Bleak House: Chapter 64

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Summary of Chapter LXIV: Esther’s Narrative

 

Esther buys her wedding clothes, and Mr. Jarndyce goes to Yorkshire to settle details for Woodcourt. He sends word that he wants Esther to come right away. He meets her and shows her the house he has fixed up for Woodcourt. He wants her opinion on it. She begins crying at his goodness.

 

She finds he has decorated the house as she would like it, and it is called Bleak House. He says he once thought of her as his wife, but when Woodcourt came home, he saw that it was different. He embraces her saying, “I am your guardian and your father now” (p. 649). She will be mistress of this new Bleak House with Woodcourt as her husband.

 

In London, Mr. Guppy arrives with his mother and Mr. Jobling (Weevle). He explains he is now a lawyer and tells Esther all his assets and that he would like to renew his proposal. Mr. Jarndyce refuses for Esther, and Guppy leaves, but his mother is furious and has to be taken out.

 

Commentary of Chapter LXIV

 

Mr. Jarndyce, Esther, and Woodcourt would have to vie for the title of most virtuous and unselfish. Mr. Jarndyce, however, as an older, established, and independently wealthy man, has more power to do good and fulfill the wishes of others. He is like Esther’s fairy godfather, taking her from a suffering childhood, to a proper education, to a home with him, and then finding her the proper husband and setting him up.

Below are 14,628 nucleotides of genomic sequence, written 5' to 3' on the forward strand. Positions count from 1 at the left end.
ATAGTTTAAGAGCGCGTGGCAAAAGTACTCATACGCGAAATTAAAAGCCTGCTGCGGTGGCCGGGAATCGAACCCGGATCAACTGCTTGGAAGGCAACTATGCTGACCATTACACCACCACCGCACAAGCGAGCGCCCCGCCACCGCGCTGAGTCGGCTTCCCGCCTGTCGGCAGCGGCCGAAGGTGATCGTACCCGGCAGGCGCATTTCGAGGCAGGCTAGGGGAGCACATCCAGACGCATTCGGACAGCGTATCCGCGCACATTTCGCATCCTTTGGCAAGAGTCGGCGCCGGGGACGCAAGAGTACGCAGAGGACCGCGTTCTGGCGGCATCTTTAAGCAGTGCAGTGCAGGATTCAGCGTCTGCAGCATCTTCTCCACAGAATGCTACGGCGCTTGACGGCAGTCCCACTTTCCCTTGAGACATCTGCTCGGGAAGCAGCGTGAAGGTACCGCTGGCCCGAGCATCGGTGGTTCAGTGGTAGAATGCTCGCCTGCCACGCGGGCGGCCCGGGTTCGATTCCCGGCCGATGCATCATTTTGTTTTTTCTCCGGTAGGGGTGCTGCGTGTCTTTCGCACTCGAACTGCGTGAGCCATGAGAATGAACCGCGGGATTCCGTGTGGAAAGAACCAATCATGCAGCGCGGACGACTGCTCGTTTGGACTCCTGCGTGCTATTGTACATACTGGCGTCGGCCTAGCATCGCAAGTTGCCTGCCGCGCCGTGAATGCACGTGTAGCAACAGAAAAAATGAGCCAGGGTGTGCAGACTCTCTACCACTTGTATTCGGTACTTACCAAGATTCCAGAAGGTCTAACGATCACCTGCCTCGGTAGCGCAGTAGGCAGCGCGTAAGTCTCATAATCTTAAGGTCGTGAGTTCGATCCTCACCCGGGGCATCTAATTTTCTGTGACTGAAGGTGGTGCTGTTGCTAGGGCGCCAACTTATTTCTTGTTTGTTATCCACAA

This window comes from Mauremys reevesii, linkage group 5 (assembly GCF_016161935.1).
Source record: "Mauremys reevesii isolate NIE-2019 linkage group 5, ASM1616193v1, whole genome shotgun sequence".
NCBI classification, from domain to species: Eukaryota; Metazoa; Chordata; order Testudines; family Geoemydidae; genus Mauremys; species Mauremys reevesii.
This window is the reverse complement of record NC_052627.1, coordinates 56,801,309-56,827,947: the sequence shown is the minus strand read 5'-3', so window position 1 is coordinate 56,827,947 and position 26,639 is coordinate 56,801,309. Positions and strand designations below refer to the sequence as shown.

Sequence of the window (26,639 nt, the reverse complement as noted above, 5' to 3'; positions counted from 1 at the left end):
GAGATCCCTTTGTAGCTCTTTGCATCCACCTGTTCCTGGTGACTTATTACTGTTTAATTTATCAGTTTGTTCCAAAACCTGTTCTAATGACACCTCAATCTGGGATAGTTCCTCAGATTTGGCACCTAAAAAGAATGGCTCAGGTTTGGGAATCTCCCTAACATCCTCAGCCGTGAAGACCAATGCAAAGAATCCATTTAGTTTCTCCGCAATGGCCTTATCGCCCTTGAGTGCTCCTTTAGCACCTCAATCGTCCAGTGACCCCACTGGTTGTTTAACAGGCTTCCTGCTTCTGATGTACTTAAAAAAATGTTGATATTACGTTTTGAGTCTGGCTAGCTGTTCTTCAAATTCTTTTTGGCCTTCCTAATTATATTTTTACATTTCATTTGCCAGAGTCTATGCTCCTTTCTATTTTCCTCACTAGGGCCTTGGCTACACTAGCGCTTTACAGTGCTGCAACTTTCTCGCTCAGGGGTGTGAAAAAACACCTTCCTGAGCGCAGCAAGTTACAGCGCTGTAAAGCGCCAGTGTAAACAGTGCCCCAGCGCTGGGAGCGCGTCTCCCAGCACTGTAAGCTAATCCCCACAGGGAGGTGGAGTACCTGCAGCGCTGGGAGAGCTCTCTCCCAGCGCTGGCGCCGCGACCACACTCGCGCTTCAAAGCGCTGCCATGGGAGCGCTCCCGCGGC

Such disinterested goodness is that of a saint, as Esther says: “I felt the brightness on him must be like the brightness of the Angels” (p. 649). And one of Esther’s wishes is for a father, which he also supplies at last. She has always thought of him as one. Mr. Jarndyce seems delighted to step aside for the younger man, and the whole scene does seem like a fairytale, especially contrasted to the darkness of the other scenes and characters. So, Esther does not have to repeat her mother’s fate, after all, of marrying the old father figure. She gets her prince charming. And keeps the father!

 

There are two kinds of love represented by Dickens: the rich family love of the Bagnets, of George and his mother, of the Turveydrops, of Bleak House in the beginning. There is romantic love, as between Ada and Richard, or Lady Dedlock and Hawdon. Esther and Woodcourt will manage to combine both types in a happy marriage.

 

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